Advent, My Way #18

Christmas—it’s not just for humans anymore.

And it really never has been.

Have you ever thought about the role of animals in our holiday celebrations? They’re everywhere!

If we ever needed convincing of the significance of the relationships between humans and animals, we need look no further than the traditions of Christmas.

Certainly animals are a part of the Bible version of the Christmas story. Every Nativity crèche includes, in addition to the figures of Mary, Joseph, the baby, and the Wise Men, small figures of sheep and lambs, donkeys, sometimes camels.

One of the most magical superstitions of Christmas is the belief in some cultures that Jesus was born exactly at midnight and, in the empty, lonely manger, the farm animals acquired the gift of speech. Your kids might’ve stayed up at night, hoping to catch a glimpse of Santa, but some children sneak to the stables on Christmas Eve, to hear the animals talk.

Today, a moment that always brings gasps of awe from audience members is when, during the Christmas show at Radio City Music Hall, live sheep, donkeys and, yes, camels, join actors on the stage in the heart of New York City. People like the Rockettes but they LOVE the animals!

The popular culture of the Christmas season is awash with animals. We love “the most famous reindeer of all,” Rudolph of the red nose. In the TV special Charlie Brown’s dog Snoopy dances with abandon and, in a song that always gets airtime at Christmas, Snoopy and the Red Baron reach a truce that recalls the Christmas Truce of 1914.

When the Grinch steals Christmas he is joined, reluctantly, by his little dog, Max, and the Budweiser Brewing company has made a holiday tradition of including their great Clydesdale horses in their holiday ads. I am sure you can come up with many examples that are not popping into my head right now!

I think about my recent blog posts and the animals that populate my little world—the sheep in the jigsaw puzzle, the cat ON the jigsaw puzzle, the woodland animals on my Christmas stocking. Probably at least one-third of all the Christmas ornaments we have include animals in some form.

Animals join my Santas that line the mantle. Almost every one of these Santas has a pet—a dog, a cat, a small mouse. A penguin, a koala, an alligator?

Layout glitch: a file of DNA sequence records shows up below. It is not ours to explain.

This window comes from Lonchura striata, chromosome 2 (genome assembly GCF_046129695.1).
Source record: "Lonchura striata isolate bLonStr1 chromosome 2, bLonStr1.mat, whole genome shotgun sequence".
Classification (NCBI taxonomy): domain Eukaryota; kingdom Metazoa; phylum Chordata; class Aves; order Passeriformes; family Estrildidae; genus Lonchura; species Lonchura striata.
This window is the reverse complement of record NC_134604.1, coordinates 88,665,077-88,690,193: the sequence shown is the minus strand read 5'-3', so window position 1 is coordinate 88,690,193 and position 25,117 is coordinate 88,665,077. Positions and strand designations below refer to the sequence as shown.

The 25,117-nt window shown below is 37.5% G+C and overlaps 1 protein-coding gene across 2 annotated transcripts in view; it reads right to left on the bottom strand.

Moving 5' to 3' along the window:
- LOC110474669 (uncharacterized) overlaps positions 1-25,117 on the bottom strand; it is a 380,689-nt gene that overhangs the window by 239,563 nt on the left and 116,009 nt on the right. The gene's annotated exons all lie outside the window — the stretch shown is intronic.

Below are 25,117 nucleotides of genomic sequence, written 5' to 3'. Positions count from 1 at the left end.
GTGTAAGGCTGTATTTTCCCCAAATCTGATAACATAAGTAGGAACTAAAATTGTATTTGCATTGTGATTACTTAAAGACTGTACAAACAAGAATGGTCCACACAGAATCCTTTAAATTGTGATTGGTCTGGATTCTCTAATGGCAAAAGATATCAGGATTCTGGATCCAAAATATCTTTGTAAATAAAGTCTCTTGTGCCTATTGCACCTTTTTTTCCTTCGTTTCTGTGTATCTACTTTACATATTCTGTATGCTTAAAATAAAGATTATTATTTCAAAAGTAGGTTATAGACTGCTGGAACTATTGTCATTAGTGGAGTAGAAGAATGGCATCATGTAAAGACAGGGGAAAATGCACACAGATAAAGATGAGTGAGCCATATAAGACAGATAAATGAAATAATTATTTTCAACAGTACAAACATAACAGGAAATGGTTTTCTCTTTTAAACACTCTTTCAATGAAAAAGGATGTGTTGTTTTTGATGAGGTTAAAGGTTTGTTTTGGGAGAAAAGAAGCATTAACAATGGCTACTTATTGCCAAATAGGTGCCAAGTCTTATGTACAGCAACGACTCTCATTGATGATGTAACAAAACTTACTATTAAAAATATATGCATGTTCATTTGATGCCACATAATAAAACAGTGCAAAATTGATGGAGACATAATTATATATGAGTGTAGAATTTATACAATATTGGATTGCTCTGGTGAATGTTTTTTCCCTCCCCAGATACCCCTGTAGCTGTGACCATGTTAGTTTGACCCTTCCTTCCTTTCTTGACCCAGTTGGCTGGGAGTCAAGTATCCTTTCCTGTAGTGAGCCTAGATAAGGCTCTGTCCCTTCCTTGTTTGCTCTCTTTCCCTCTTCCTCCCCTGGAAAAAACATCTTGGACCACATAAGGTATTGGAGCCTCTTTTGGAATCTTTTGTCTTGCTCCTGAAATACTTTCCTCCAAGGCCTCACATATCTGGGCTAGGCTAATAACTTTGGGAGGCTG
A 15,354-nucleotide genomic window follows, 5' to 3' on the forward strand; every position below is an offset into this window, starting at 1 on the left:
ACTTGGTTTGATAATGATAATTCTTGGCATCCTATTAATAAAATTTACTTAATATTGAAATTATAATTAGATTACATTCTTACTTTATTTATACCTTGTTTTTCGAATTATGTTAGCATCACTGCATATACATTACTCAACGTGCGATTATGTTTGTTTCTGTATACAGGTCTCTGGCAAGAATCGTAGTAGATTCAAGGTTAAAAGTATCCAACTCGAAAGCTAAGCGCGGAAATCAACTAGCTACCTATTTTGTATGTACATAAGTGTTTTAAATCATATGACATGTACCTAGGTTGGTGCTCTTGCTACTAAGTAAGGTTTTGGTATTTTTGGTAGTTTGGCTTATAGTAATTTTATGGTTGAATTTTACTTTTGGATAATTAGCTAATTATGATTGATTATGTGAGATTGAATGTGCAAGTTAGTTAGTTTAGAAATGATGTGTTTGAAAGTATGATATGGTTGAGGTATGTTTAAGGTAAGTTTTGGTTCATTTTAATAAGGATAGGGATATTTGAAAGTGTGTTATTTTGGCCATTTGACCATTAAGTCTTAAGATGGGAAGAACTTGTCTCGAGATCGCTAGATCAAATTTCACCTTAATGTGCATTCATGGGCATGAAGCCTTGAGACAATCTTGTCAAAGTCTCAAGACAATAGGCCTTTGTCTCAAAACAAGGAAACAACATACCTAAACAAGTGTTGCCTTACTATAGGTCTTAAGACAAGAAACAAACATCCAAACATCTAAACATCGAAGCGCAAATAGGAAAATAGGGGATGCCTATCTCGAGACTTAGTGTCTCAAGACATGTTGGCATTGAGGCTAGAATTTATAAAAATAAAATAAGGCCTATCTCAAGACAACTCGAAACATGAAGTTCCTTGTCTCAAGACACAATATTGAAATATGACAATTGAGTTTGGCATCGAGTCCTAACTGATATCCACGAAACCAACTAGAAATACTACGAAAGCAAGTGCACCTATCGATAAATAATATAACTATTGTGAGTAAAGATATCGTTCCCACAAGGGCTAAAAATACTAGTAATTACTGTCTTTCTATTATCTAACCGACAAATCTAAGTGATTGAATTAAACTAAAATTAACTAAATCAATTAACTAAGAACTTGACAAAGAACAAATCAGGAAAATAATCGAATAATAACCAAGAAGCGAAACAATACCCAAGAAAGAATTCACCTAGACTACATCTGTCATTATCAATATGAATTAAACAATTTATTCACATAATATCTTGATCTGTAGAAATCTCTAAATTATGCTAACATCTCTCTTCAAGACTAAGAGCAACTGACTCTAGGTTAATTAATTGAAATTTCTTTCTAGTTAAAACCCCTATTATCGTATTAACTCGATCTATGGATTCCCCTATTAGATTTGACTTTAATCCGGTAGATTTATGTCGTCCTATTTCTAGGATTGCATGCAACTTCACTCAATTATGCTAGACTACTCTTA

My childhood book of Christmas songs includes the song about Santa’s kitten, Sandy Claws, and Mowzer, the Mousehole Cat, saves the day for the people of that town.

My own pets are not forgotten—I consciously think of ways to make Christmas nice for them. I often make new catnip toys for them. Last year, though, they won the feline equivalent of the lottery—our name was drawn for winning the big basket of toys given away at the veterinarian’s office!

I’ve made Christmas stockings for the cats. I haul out cans of tuna for a feline feast. We’ve engaged in high-level negotiations on the topic of them modeling reindeer antlers or Santa hats, for blog photos. Sadly, those negotiations have recently stalled.

I walk through my local pet store and look at posts on Facebook and know that I am not alone in including my animals in my Christmas celebrations! In fact, compared to what I see, my treatment of my cats is incredibly modest and restrained.

We humans do love our animals, whether they work for us or are our companions. They amuse us, they comfort us with their stolid presence and their unconditional affection. It makes perfect sense to me that we should include them in what is, for many, the most important celebrations of the year.

Where do animals show up in your Christmas traditions? Is there a favorite story or song that features an animal? Do you have pets who open their own gifts at Christmas? Will a sweet cat or lovey dog cuddle up next to you in front of the fire this holiday season?